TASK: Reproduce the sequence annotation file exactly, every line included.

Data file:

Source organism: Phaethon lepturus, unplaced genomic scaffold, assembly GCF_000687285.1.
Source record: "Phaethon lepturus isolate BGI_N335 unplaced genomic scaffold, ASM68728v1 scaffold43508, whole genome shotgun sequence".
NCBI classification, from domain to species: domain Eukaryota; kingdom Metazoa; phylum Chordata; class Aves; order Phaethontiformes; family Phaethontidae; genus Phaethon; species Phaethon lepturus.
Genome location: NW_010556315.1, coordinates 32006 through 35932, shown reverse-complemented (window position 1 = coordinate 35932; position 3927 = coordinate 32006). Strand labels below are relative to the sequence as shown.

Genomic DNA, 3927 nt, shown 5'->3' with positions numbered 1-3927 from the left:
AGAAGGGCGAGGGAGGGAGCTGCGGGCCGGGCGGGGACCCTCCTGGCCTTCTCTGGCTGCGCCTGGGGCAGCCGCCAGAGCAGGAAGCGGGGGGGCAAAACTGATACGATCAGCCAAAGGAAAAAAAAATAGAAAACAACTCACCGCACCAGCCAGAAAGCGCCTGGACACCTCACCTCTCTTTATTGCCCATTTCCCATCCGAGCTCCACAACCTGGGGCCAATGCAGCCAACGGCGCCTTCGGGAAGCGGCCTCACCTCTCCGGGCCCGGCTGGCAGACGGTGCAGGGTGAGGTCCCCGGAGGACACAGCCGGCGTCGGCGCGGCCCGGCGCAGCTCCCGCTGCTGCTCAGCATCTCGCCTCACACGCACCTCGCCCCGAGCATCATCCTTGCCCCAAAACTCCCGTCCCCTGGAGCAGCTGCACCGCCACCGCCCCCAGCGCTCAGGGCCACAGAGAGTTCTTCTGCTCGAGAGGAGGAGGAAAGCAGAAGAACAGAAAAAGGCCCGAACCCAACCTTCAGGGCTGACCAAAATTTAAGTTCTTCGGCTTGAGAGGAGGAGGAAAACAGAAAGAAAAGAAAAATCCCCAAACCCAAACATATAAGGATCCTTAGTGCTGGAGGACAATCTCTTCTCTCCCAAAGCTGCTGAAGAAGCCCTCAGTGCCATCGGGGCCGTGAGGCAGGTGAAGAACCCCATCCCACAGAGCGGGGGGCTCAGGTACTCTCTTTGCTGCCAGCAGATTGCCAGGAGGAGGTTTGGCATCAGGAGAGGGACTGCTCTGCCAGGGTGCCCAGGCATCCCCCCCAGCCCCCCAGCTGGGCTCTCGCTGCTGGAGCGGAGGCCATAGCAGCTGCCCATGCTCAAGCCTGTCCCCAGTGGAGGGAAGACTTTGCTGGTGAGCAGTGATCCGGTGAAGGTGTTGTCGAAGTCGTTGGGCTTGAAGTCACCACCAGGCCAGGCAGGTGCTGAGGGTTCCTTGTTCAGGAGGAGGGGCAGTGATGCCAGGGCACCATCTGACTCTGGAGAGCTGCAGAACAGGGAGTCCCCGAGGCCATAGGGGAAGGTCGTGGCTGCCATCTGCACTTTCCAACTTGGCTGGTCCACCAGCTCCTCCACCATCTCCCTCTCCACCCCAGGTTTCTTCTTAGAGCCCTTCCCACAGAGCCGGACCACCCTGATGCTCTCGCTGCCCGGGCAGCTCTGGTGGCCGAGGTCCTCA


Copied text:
Source organism: Phaethon lepturus, unplaced genomic scaffold, assembly GCF_000687285.1.
Source record: "Phaethon lepturus isolate BGI_N335 unplaced genomic scaffold, ASM68728v1 scaffold43508, whole genome shotgun sequence".
NCBI classification, from domain to species: domain Eukaryota; kingdom Metazoa; phylum Chordata; class Aves; order Phaethontiformes; family Phaethontidae; genus Phaethon; species Phaethon lepturus.
Genome location: NW_010556315.1, coordinates 32006 through 35932, shown reverse-complemented (window position 1 = coordinate 35932; position 3927 = coordinate 32006). Strand labels below are relative to the sequence as shown.

Genomic DNA, 3927 nt, shown 5'->3' with positions numbered 1-3927 from the left:
AGAAGGGCGAGGGAGGGAGCTGCGGGCCGGGCGGGGACCCTCCTGGCCTTCTCTGGCTGCGCCTGGGGCAGCCGCCAGAGCAGGAAGCGGGGGGGCAAAACTGATACGATCAGCCAAAGGAAAAAAAAATAGAAAACAACTCACCGCACCAGCCAGAAAGCGCCTGGACACCTCACCTCTCTTTATTGCCCATTTCCCATCCGAGCTCCACAACCTGGGGCCAATGCAGCCAACGGCGCCTTCGGGAAGCGGCCTCACCTCTCCGGGCCCGGCTGGCAGACGGTGCAGGGTGAGGTCCCCGGAGGACACAGCCGGCGTCGGCGCGGCCCGGCGCAGCTCCCGCTGCTGCTCAGCATCTCGCCTCACACGCACCTCGCCCCGAGCATCATCCTTGCCCCAAAACTCCCGTCCCCTGGAGCAGCTGCACCGCCACCGCCCCCAGCGCTCAGGGCCACAGAGAGTTCTTCTGCTCGAGAGGAGGAGGAAAGCAGAAGAACAGAAAAAGGCCCGAACCCAACCTTCAGGGCTGACCAAAATTTAAGTTCTTCGGCTTGAGAGGAGGAGGAAAACAGAAAGAAAAGAAAAATCCCCAAACCCAAACATATAAGGATCCTTAGTGCTGGAGGACAATCTCTTCTCTCCCAAAGCTGCTGAAGAAGCCCTCAGTGCCATCGGGGCCGTGAGGCAGGTGAAGAACCCCATCCCACAGAGCGGGGGGCTCAGGTACTCTCTTTGCTGCCAGCAGATTGCCAGGAGGAGGTTTGGCATCAGGAGAGGGACTGCTCTGCCAGGGTGCCCAGGCATCCCCCCCAGCCCCCCAGCTGGGCTCTCGCTGCTGGAGCGGAGGCCATAGCAGCTGCCCATGCTCAAGCCTGTCCCCAGTGGAGGGAAGACTTTGCTGGTGAGCAGTGATCCGGTGAAGGTGTTGTCGAAGTCGTTGGGCTTGAAGTCACCACCAGGCCAGGCAGGTGCTGAGGGTTCCTTGTTCAGGAGGAGGGGCAGTGATGCCAGGGCACCATCTGACTCTGGAGAGCTGCAGAACAGGGAGTCCCCGAGGCCATAGGGGAAGGTCGTGGCTGCCATCTGCACTTTCCAACTTGGCTGGTCCACCAGCTCCTCCACCATCTCCCTCTCCACCCCAGGTTTCTTCTTAGAGCCCTTCCCACAGAGCCGGACCACCCTGATGCTCTCGCTGCCCGGGCAGCTCTGGTGGCCGAGGTCCTCA